There are many web sites on the net that know what I like. knows what music I listen to. LibraryThing knows what books I read.  The findory knows what  type of news I like.  Google knows what kind of searches I make.  All of this attention data really should belong to me since this is data about me that is generated by me.  If I go to the iTunes store I should be able to point them to my profile so that iTunes can generate better music recommendations.  If I go to Amazon, I should be able to carry along my taste in books based on my LibraryThing collection.  I should be able to, but right now, I can't.  iTunes doesn't know about the 3 years of music taste data that I've accumulated at, and there's no way for me to tell iTunes about it.  What we really need is a way to make our 'attention data' portable - so I can take the data about what I like and take it with me.  So when I go to a new music store I don't have to start from scratch describing what I like and don't like.  Instead, I can start getting good music recommendations immediately based on my years of accumulated music taste data.  Of course there are lots of issues here - privacy, security and portability don't always mix well.

The Attention Profiling Mark-up language working group is working to define a specification for portable attention data, called APML,  that will make our attention data portable.  The goal is to "boil down all forms of Attention Data - including Browser History, OPML, Attention.XML, Email etc - to a portable file format containing a description of ranked user interests".

This is a brand new working group - it is less than a month old - but it includes some interesting members such as representatives from Scouta, BuzzLogic and Digg.  The current spec at draft level 0.2  is quite thin (really just three pages of content).  In particular, the spec doesn't address specific content types (books, music, movies, blogs).   So this is a perfect time to jump in and offer to help, particularly in the music space where data about attention and taste are so very important. (Via the Scouta blog).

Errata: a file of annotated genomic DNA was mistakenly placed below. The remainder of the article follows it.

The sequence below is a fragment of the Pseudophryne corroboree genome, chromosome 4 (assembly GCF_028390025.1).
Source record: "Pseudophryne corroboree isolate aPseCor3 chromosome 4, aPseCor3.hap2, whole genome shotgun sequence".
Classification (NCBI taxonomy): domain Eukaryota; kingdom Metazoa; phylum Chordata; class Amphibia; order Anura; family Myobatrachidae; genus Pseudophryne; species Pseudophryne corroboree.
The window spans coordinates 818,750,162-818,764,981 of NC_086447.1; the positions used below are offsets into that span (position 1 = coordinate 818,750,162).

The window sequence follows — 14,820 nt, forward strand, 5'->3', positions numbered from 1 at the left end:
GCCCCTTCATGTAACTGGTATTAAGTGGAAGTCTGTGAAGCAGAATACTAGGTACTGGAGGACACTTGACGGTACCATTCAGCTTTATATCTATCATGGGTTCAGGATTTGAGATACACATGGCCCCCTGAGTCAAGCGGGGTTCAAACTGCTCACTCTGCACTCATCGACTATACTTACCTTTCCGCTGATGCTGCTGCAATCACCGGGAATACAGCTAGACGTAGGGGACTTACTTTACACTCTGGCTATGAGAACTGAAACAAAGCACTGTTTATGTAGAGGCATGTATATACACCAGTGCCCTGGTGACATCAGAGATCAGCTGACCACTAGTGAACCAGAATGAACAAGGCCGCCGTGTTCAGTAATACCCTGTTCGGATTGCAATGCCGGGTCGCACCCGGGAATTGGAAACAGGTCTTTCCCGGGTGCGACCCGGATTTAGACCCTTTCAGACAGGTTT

Paul. You hit the nail on the head. Now is a perfect time for people to make sure the spec is headed in the right direction. Obviously at Scouta we believe that "attention data" is going to be very valuable in the future, and we believe that it's even more valuable if people own their own. Everyone's experience will be some much more richer if the data is portable. Cheers for pointing it out. Rich

Posted by Richard Giles on March 27, 2007 at 10:56 AM EDT #

You write: "This is a brand new working group - it is less than a month old" Aren't there other groups working on this problem? Steve Gillmor talks a lot about this. I was at CIKM last year, and this was one of the workshops: It might be good to look into this and join forces, so that there isn't a balkanization of Attention data.

Posted by Jeremy P on March 27, 2007 at 09:20 PM EDT #

Hi Jeremy There are other groups focused on attention (like Steve's attention.xml), but they cover other areas. The APML Group is already working with these, and chatting with people heavily involved so far. As you're pointing out, the last thing we need is competing specs. Rich

Posted by Richard Giles on March 27, 2007 at 10:28 PM EDT #

Moreover, you can check other related links (with Semantic Web flavour) such as: OpenID ( or the FOAF initiative (, As an example, I did a script that integrates data from several user's accounts (such as:, pandora, delicious, flick, and a loong etc.), and automatically extends a user's FOAF profile. More info available at:

Posted by Oscar on March 28, 2007 at 11:38 AM EDT #

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